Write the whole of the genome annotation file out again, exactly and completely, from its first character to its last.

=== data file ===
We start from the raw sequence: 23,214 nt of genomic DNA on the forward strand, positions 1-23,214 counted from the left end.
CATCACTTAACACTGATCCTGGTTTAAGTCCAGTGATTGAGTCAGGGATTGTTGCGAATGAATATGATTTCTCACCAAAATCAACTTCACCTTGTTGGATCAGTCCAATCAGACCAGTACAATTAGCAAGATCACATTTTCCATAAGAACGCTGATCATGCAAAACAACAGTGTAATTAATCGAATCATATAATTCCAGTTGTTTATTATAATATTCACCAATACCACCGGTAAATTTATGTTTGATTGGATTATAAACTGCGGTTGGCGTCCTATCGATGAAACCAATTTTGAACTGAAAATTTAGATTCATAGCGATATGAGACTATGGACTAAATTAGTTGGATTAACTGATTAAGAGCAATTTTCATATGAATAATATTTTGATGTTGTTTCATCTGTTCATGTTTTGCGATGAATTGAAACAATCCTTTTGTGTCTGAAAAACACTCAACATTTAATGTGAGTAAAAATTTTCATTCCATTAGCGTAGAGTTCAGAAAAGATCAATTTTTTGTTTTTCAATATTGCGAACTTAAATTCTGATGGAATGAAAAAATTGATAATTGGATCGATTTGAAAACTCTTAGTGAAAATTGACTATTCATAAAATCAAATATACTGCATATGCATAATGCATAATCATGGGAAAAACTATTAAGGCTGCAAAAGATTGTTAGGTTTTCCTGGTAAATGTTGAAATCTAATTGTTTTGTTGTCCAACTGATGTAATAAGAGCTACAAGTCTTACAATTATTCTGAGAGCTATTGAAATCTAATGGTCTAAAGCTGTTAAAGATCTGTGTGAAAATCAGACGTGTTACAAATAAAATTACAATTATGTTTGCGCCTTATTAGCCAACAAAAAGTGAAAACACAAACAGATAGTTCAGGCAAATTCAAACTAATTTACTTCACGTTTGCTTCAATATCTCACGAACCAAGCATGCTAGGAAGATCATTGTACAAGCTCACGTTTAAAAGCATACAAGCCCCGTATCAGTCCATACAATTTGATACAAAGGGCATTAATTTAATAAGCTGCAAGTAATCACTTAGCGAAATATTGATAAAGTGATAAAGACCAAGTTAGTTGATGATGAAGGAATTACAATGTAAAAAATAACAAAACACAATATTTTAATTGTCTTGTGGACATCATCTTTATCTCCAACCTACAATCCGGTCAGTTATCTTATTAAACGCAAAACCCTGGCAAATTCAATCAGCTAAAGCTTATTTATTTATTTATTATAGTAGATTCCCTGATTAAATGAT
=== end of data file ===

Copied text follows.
We start from the raw sequence: 23,214 nt of genomic DNA on the forward strand, positions 1-23,214 counted from the left end.
CATCACTTAACACTGATCCTGGTTTAAGTCCAGTGATTGAGTCAGGGATTGTTGCGAATGAATATGATTTCTCACCAAAATCAACTTCACCTTGTTGGATCAGTCCAATCAGACCAGTACAATTAGCAAGATCACATTTTCCATAAGAACGCTGATCATGCAAAACAACAGTGTAATTAATCGAATCATATAATTCCAGTTGTTTATTATAATATTCACCAATACCACCGGTAAATTTATGTTTGATTGGATTATAAACTGCGGTTGGCGTCCTATCGATGAAACCAATTTTGAACTGAAAATTTAGATTCATAGCGATATGAGACTATGGACTAAATTAGTTGGATTAACTGATTAAGAGCAATTTTCATATGAATAATATTTTGATGTTGTTTCATCTGTTCATGTTTTGCGATGAATTGAAACAATCCTTTTGTGTCTGAAAAACACTCAACATTTAATGTGAGTAAAAATTTTCATTCCATTAGCGTAGAGTTCAGAAAAGATCAATTTTTTGTTTTTCAATATTGCGAACTTAAATTCTGATGGAATGAAAAAATTGATAATTGGATCGATTTGAAAACTCTTAGTGAAAATTGACTATTCATAAAATCAAATATACTGCATATGCATAATGCATAATCATGGGAAAAACTATTAAGGCTGCAAAAGATTGTTAGGTTTTCCTGGTAAATGTTGAAATCTAATTGTTTTGTTGTCCAACTGATGTAATAAGAGCTACAAGTCTTACAATTATTCTGAGAGCTATTGAAATCTAATGGTCTAAAGCTGTTAAAGATCTGTGTGAAAATCAGACGTGTTACAAATAAAATTACAATTATGTTTGCGCCTTATTAGCCAACAAAAAGTGAAAACACAAACAGATAGTTCAGGCAAATTCAAACTAATTTACTTCACGTTTGCTTCAATATCTCACGAACCAAGCATGCTAGGAAGATCATTGTACAAGCTCACGTTTAAAAGCATACAAGCCCCGTATCAGTCCATACAATTTGATACAAAGGGCATTAATTTAATAAGCTGCAAGTAATCACTTAGCGAAATATTGATAAAGTGATAAAGACCAAGTTAGTTGATGATGAAGGAATTACAATGTAAAAAATAACAAAACACAATATTTTAATTGTCTTGTGGACATCATCTTTATCTCCAACCTACAATCCGGTCAGTTATCTTATTAAACGCAAAACCCTGGCAAATTCAATCAGCTAAAGCTTATTTATTTATTTATTATAGTAGATTCCCTGATTAAATGAT